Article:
The Art of Bonsai and Its History
In ancient times, the art of bonsai was the preserve of the privileged few in China and Japan. It was associated with a highly intellectual, if not religious, approach. Some of these plants have been cultivated for several centuries, as generations of devotees of the art have lavished love and care on their plants. The transition from simple gardening to bonsai culture demands great enthusiasm. It is a difficult art, requiring a great deal of application, of which this Bonsai section imparts some of the secrets.
A Brief History
The art of bonsai is synonymous with antiquity, since our present civilization has been unable to introduce any real innovations. The word bonsai conjures up a thousand years of art – even several thousand in some examples. It is hard to tell precisely when man first developed a passion for miniaturizing trees and growing them in trays (the word bonsai comes from bon, meaning ‘tray’ and sai, meaning tree).
Chinese before Japanese
Although it remains a controversial is-sue, it seems that the art of bonsai originated in China, rather than Japan, with which it is traditionally associated. One distinguished expert attributes to the Chinese originating not cultivation of single trees in trays but cultivating groups of miniature trees as part of the small decorative rock gardens, known as pun-ching. The art of the miniature landscape (or Japanese garden, as an ignorant European might be tempted to call it . . .) made its reappearance in the third century, in the Han dynasty to be precise. But it seems that the art of pun-sai or cultivating miniature trees in pots, was practised in China even before this.
Painting and literature both bear witness to the cultivation of pun-sai since then. However, it was in Japan that the art really took hold, particularly between the tenth and twelfth centuries under the twin influences of the Buddhist monks and the merchants, who had established trading links with China.
From pun-sai to bonsai
Miniature trees were cultivated in pots in Japan in the ninth century (as we know from several iconographic Buddhist archives of the period), but it was not until about the thirteenth century that the art of bonsai was really absorbed into Japanese culture. For a long time, the art remained the preserve of the nobility and the priesthood, who gave it a philosophical and sacred character. Not until the beginning of the nineteenth century did the art of bonsai gain popularity at every level of society.
The World Fair in Paris in 1878 saw the first-ever presentation in Europe of bonsai collections. But they were not received with much enthusiasm, as is apparent from a report in the Journal Hebdomadaire by a journalist describing his visit to the Japanese pavilion: The outstanding plant curiosity in this garden is the miniature forest, or wooded glade, if you prefer, formed of trees that are normally immense but whose development the Japanese, like the Chinese, are skilled at limiting, so they can be grown in pots. We may not find this a particularly attractive art, but that is no reason to ignore it.’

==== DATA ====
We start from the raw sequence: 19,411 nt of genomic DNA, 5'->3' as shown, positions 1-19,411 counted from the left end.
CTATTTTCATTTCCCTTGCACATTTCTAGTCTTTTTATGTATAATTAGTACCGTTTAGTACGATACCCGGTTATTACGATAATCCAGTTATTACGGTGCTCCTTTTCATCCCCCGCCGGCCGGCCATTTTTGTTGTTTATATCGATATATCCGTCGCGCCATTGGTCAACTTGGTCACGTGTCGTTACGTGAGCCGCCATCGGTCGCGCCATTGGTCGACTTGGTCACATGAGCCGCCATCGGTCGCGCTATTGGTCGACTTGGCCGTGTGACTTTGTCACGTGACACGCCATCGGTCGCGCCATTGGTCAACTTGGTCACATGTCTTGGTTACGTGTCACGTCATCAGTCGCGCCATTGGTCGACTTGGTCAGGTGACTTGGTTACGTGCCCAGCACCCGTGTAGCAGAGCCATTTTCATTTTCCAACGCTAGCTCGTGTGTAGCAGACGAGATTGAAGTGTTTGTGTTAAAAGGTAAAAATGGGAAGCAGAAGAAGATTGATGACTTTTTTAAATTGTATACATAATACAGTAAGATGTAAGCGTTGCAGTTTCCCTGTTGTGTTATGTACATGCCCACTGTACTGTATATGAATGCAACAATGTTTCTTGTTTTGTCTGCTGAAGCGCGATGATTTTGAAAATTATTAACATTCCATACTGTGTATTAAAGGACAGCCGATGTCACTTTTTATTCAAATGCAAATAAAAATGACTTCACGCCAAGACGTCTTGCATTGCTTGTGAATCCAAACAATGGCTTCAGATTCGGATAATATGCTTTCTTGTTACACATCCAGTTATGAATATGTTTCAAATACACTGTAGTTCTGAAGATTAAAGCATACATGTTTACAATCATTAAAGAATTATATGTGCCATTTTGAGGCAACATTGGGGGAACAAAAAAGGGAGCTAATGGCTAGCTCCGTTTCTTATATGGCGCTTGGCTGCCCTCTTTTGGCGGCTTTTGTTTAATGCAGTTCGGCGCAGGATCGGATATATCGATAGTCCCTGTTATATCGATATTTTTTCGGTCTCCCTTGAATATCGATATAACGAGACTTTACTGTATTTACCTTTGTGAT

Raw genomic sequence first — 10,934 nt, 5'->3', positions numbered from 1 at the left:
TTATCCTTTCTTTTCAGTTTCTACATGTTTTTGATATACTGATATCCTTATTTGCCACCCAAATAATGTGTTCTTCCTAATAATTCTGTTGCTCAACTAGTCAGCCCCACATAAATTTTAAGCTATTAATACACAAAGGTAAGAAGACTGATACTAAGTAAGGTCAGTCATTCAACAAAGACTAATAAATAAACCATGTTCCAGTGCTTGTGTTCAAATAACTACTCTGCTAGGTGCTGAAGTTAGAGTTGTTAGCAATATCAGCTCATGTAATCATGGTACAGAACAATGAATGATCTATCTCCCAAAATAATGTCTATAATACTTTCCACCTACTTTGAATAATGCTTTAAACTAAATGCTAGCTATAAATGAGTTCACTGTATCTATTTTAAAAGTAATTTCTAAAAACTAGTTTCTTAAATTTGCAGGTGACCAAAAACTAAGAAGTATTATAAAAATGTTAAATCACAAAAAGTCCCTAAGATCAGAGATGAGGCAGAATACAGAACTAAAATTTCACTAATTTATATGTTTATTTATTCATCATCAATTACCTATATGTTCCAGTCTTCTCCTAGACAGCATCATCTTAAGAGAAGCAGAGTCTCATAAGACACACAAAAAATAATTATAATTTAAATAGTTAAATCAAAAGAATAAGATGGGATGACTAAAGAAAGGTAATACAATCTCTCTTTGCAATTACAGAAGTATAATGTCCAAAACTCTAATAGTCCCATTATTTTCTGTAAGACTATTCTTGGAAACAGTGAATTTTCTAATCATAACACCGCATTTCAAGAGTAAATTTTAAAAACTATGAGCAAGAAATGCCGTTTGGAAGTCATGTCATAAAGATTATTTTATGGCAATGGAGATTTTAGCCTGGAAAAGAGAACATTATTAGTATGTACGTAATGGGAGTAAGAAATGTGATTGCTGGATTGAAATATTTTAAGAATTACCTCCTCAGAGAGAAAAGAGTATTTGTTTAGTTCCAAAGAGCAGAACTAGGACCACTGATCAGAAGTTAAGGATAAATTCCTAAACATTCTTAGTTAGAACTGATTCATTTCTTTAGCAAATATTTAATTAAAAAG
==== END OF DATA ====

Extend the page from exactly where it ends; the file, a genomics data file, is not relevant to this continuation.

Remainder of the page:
By the time the 1889 exhibition was held eleven years later, the Japanese had realized how much the art of bonsai intrigued the French. They made it the focus of interest in their pavilion. This time, it was no longer a display of plants arranged in groups (as forests, in fact) in front of their building, but of the first ever international showing of bonsai. Although not much more enthusiastic, the reporter from the same Journal Hebdomadaire cast a more attentive eye over the display of bonsai: ‘First of all, the sheer horticultural skill is both astounding and disconcerting. You stop short in front of these strange contorted products of cunning cultivation, so ingenious that they challenge nature, recreating it in the most minute forms, like these cedars, which are more than a century old but are not as tall as a child. Twisted by invisible storms, bent under the weight of years, the arrested foliage of these stunted plants reproduces the most capricious shapes nature is capable of in a tree’s highest branches.
It has taken generations of men to produce the delicate gnarling of the branches, to restrain the powerful drive of the sap, to constrain these forest giants and coax them to grow in just a few square feet. This seemingly bizarre taste, this apparently childish whim is one of the many and varied aspects of their consuming passion.’ Bonsai may not have been taken up in France, but it was certainly noticed. The description given shows that these plants were true bonsai, as we understand them today. It is evident from the report that the writer had seen the basic bonsai wiring techniques and had been shown some examples a hundred or even several hundred years old. In 1909 at the universal exhibition in London, the English gave a resounding welcome to bonsai, which struck a familiar chord with this nation of born gardeners who lovingly manicured their lawns, treating them like the family jewels. Since then, bonsai has acquired a wider audience, abandoning to some extent its traditional mystique. It was not until 1914 that the first national show was organized in Tokyo. Since then it has become an annual event.
In other parts of the world the appearance of Japanese bonsai was not followed by any great enthusiasm. This ‘cunning cultivation’ attracted only a few skilled devotees who delved into the secrets of those who ‘challenged nature’, almost always at the cost of a lengthy trip to Japan. It was not until a century after bonsai first appeared at the Paris exhibition that Europeans discovered a passion for bonsai. This love affair goes beyond a passing fancy and demands a deeper and better understanding of bonsai cultivating techniques.